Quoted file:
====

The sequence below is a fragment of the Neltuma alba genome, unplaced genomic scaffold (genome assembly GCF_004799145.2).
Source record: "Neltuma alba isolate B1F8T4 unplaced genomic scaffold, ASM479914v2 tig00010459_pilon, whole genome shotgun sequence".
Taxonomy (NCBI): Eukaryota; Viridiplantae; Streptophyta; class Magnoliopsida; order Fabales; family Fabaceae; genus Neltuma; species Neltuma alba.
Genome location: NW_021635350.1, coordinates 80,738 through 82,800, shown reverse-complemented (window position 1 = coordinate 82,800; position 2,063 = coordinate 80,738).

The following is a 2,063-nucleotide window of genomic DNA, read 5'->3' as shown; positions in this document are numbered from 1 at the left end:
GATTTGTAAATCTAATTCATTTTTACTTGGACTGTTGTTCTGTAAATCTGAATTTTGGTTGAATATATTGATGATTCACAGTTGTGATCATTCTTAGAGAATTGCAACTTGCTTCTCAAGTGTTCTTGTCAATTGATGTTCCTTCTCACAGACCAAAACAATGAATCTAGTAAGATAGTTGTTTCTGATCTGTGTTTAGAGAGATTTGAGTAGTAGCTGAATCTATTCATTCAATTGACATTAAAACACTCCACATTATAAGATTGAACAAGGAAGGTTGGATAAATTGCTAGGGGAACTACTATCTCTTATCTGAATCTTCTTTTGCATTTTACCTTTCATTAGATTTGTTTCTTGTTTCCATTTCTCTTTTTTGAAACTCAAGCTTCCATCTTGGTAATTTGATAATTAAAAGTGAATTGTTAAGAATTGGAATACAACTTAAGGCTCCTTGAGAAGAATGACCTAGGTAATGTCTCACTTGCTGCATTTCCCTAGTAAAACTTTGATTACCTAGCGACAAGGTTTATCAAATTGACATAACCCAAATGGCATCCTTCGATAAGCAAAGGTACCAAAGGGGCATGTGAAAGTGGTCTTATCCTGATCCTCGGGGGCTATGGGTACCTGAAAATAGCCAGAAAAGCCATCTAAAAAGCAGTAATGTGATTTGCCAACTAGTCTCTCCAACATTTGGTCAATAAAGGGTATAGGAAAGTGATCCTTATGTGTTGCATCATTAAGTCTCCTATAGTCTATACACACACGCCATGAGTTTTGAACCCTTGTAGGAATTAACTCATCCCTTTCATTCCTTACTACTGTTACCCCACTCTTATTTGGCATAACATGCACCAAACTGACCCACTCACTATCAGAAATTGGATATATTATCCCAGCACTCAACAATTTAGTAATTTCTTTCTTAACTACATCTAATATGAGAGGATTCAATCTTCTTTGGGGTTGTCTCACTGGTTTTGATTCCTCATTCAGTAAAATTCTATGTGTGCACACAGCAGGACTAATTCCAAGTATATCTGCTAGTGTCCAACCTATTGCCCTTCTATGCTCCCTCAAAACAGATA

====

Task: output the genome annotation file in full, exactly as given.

The sequence below is a fragment of the Neltuma alba genome, unplaced genomic scaffold (genome assembly GCF_004799145.2).
Source record: "Neltuma alba isolate B1F8T4 unplaced genomic scaffold, ASM479914v2 tig00010459_pilon, whole genome shotgun sequence".
Taxonomy (NCBI): Eukaryota; Viridiplantae; Streptophyta; class Magnoliopsida; order Fabales; family Fabaceae; genus Neltuma; species Neltuma alba.
Genome location: NW_021635350.1, coordinates 80,738 through 82,800, shown reverse-complemented (window position 1 = coordinate 82,800; position 2,063 = coordinate 80,738).

The following is a 2,063-nucleotide window of genomic DNA, read 5'->3' as shown; positions in this document are numbered from 1 at the left end:
GATTTGTAAATCTAATTCATTTTTACTTGGACTGTTGTTCTGTAAATCTGAATTTTGGTTGAATATATTGATGATTCACAGTTGTGATCATTCTTAGAGAATTGCAACTTGCTTCTCAAGTGTTCTTGTCAATTGATGTTCCTTCTCACAGACCAAAACAATGAATCTAGTAAGATAGTTGTTTCTGATCTGTGTTTAGAGAGATTTGAGTAGTAGCTGAATCTATTCATTCAATTGACATTAAAACACTCCACATTATAAGATTGAACAAGGAAGGTTGGATAAATTGCTAGGGGAACTACTATCTCTTATCTGAATCTTCTTTTGCATTTTACCTTTCATTAGATTTGTTTCTTGTTTCCATTTCTCTTTTTTGAAACTCAAGCTTCCATCTTGGTAATTTGATAATTAAAAGTGAATTGTTAAGAATTGGAATACAACTTAAGGCTCCTTGAGAAGAATGACCTAGGTAATGTCTCACTTGCTGCATTTCCCTAGTAAAACTTTGATTACCTAGCGACAAGGTTTATCAAATTGACATAACCCAAATGGCATCCTTCGATAAGCAAAGGTACCAAAGGGGCATGTGAAAGTGGTCTTATCCTGATCCTCGGGGGCTATGGGTACCTGAAAATAGCCAGAAAAGCCATCTAAAAAGCAGTAATGTGATTTGCCAACTAGTCTCTCCAACATTTGGTCAATAAAGGGTATAGGAAAGTGATCCTTATGTGTTGCATCATTAAGTCTCCTATAGTCTATACACACACGCCATGAGTTTTGAACCCTTGTAGGAATTAACTCATCCCTTTCATTCCTTACTACTGTTACCCCACTCTTATTTGGCATAACATGCACCAAACTGACCCACTCACTATCAGAAATTGGATATATTATCCCAGCACTCAACAATTTAGTAATTTCTTTCTTAACTACATCTAATATGAGAGGATTCAATCTTCTTTGGGGTTGTCTCACTGGTTTTGATTCCTCATTCAGTAAAATTCTATGTGTGCACACAGCAGGACTAATTCCAAGTATATCTGCTAGTGTCCAACCTATTGCCCTTCTATGCTCCCTCAAAACAGATA